Dyche's Clarets are a real football fit club

1:00pm Tuesday 27th May 2014

By Suzanne Geldard

“RECARO seats at the Turf? Could be interesting,” said Sean Dyche, perhaps thinking how out of place the plush seats so familiar at Premier League grounds would be in comparison to the more traditional bench that occupies Burnley’s old school dugouts.

Such expense would certainly be wasted on the Clarets boss, who for 90 minutes never strays far from the edge of his technical area.

He is not one for sitting down when his team are in action.

“I’m still learning my trade but I just think the connection with the team is an important one,” he said.

“Various managers say they don’t think you can affect it from there but I think you can, so that’s why I’m there really, to affect change in the team if I see fit.

But while Dyche is often a lone prowler within his parameters, pointing the way, he knows success would not have been achieved this season without his team behind the team.

“Absolutely. Never more so than in modern day football,” said Dyche, for whom Ian Woan and Tony Loughlan – his former Nottingham Forest comrades, are his trusted right hand men as assistant manager and first team coach respectively.

Other key staff include goalkeeping coach Billy Mercer, right, physio Ally Beattie, head of sports science Mark Howard.

“I certainly allow my staff to specialise.

“I have a handle on it and become educated from watching and learning and listening in all departments, but I’m not going to dominate people who know a lot more about it than me.

“Mostly each department does what they do because they know what they’re doing – analysis, science, coaches coach when they need to if I’m not coaching, Billy with the goalkeepers.”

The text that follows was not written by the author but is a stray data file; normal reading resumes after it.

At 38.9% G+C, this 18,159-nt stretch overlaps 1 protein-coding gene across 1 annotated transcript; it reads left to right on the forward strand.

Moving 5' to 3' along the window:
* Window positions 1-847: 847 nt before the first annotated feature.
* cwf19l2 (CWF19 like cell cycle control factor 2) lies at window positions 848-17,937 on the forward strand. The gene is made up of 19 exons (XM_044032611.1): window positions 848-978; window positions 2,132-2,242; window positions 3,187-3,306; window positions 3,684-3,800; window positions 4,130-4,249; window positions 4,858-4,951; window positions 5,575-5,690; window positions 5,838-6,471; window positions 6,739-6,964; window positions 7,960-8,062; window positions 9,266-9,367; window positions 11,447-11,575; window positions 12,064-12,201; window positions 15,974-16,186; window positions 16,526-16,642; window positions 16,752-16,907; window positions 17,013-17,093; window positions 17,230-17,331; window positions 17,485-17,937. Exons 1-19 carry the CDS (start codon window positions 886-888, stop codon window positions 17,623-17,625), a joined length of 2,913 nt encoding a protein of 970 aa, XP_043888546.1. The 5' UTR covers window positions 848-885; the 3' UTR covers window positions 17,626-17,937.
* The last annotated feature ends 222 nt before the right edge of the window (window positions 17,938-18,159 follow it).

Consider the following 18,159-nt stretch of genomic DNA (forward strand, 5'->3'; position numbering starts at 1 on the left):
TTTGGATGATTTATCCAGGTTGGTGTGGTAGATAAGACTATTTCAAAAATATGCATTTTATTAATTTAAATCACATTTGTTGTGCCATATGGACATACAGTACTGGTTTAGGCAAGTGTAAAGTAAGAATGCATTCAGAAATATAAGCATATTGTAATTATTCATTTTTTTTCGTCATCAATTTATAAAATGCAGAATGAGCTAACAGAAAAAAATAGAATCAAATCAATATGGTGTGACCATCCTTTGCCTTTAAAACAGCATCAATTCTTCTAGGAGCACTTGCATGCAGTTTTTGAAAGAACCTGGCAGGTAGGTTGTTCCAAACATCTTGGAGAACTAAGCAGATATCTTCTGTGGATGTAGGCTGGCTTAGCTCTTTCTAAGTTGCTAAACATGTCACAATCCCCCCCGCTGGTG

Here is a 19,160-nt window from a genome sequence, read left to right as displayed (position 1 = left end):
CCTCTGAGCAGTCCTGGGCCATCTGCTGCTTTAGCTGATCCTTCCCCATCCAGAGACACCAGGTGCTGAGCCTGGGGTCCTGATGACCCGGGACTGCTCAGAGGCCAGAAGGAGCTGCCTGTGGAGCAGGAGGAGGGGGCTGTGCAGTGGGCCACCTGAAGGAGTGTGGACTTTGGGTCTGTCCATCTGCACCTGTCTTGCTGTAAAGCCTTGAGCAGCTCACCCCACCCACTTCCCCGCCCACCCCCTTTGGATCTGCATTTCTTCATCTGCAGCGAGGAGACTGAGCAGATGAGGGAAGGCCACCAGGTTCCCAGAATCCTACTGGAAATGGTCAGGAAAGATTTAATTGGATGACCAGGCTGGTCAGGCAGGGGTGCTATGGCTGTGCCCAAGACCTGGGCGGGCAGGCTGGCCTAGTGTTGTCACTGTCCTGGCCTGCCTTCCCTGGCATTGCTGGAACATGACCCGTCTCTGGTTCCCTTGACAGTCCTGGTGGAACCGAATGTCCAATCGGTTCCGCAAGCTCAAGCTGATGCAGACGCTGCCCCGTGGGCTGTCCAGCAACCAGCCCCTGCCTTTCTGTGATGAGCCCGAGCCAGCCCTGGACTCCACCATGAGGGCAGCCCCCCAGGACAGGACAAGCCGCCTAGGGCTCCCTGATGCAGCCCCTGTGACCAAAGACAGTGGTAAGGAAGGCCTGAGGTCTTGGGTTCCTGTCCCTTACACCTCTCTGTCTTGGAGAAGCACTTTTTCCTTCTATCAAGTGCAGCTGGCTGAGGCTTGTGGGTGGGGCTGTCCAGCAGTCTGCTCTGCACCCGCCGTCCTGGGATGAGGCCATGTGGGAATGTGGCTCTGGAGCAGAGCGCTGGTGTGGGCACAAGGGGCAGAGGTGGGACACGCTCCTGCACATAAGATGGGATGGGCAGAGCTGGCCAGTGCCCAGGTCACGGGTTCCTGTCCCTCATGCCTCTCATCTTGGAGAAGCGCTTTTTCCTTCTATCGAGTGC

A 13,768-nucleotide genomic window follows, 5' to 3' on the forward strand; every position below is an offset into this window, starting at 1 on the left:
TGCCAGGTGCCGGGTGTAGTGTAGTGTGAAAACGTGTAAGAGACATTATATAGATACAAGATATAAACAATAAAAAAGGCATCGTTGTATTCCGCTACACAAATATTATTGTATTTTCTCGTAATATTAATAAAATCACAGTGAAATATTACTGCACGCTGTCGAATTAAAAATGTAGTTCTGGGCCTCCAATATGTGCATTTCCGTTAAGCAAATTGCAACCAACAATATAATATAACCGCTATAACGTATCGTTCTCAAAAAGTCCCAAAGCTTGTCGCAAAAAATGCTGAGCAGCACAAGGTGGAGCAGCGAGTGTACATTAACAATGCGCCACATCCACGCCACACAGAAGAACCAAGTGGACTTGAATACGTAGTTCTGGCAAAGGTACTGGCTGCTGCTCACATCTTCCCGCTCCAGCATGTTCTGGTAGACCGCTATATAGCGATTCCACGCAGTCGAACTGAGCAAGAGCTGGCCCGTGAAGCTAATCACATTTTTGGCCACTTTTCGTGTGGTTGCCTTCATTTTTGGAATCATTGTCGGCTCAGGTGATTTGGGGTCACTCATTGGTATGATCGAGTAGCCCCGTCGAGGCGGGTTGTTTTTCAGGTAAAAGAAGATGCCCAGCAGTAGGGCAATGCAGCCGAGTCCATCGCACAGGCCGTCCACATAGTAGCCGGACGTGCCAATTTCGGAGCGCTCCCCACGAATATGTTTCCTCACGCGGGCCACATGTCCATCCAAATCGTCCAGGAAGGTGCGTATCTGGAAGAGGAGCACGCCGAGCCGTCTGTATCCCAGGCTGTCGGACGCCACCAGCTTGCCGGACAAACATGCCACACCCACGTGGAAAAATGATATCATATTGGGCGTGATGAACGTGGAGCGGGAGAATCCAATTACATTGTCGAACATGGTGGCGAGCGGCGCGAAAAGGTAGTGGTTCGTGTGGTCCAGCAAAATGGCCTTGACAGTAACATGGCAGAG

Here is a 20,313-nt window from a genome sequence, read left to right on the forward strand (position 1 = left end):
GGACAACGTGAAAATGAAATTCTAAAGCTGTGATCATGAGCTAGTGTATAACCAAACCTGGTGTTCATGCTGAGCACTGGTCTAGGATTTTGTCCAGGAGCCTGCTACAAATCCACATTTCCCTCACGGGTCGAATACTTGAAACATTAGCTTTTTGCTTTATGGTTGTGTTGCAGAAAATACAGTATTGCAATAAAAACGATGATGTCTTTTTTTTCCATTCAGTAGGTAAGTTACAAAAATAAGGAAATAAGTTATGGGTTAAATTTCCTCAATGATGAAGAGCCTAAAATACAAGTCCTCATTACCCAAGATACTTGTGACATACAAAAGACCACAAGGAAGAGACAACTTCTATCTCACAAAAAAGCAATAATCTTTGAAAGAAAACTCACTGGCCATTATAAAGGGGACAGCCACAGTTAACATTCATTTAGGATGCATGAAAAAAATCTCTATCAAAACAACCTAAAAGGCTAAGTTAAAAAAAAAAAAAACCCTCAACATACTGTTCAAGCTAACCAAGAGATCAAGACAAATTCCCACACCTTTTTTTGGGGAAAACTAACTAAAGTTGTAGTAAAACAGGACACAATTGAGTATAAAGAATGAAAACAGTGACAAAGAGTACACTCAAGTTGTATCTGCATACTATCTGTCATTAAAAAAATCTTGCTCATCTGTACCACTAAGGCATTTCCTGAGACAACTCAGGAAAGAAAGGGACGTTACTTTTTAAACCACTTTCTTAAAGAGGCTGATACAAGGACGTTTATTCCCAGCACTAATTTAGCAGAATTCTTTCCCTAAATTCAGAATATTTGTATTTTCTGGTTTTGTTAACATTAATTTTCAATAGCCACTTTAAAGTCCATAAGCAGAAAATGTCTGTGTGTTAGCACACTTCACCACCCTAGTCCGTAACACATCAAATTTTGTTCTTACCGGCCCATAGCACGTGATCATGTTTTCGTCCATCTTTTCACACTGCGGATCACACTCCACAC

There are exceptions to the rule, however.

“There are times when, like in Ireland last pre-season, when it’s my time and I say ‘this is not about science, it’s about psychology’.”

It was a day that the players will never forget; when an ice bath has never looked so appealing.

Dyche had pushed his players to the limit both mentally and physically but all looked back on it as a day when something clicked within the squad.

“It galvanises groups,” said the Burnley boss.

“If you’re asking people to work hard how do you know if they know what real hard work is, unless you challenge them to get to the point of real hard work.

“Some might say ‘they’re not working hard enough’ but do they really know how to work hard?

“The only way to know is to do it, the only way to know how it feels is to do it.

“Compared to what I used to do in the old days before people had GPS, my word, I could tell you some horror stories of pre-season.

“I remember once doing three hours running under Paul Hart at Chesterfield and the only drink we had was from a hose that the groundsman used, and I mean lapping it up.

“You were licking white chalk off the lines because you’re that desperate to get fluid in you.

“We got on a minibus, went to Curbar and did a seven-mile run over the hillside.

“It’s the ugliest pre-season I’ve ever done.”

These days, the pre-season work is hard but through increased awareness and use of sports science it has more purpose.

“My optimum pre-season is finding the measure between full of energy but full of fitness,” said Dyche, a former Millwall defender.

“In the old days you’d be full of fitness but you had that little energy to actually use the fitness wisely, so your body could go there, but you were drained.

“There wasn’t the knowledge on support then so you didn’t have rehydrations and food strategies to make sure you were recovering to find that nice balance.

“This pre-season I thought the science/visual measure was fantastic and obviously you could quite see it in the team.

“When everyone wrote us off and say we couldn’t play like we did, our physical stats in the last five games were probably as powerful as probably the first 10 games. I’m very proud of that.”

With the bulk of last season’s promotion-winning squad intact as Burnley prepare for the Premier League, Dyche knows he will not be able to deliver the same gruelling course, but have the same affect on fitness.

“There are varying cunning plans of how to make teams galvanise,” he said.

“That was something that I’d used before an+d something I believed in, but it won’t be the same.

“There are different versions of a similar process.”


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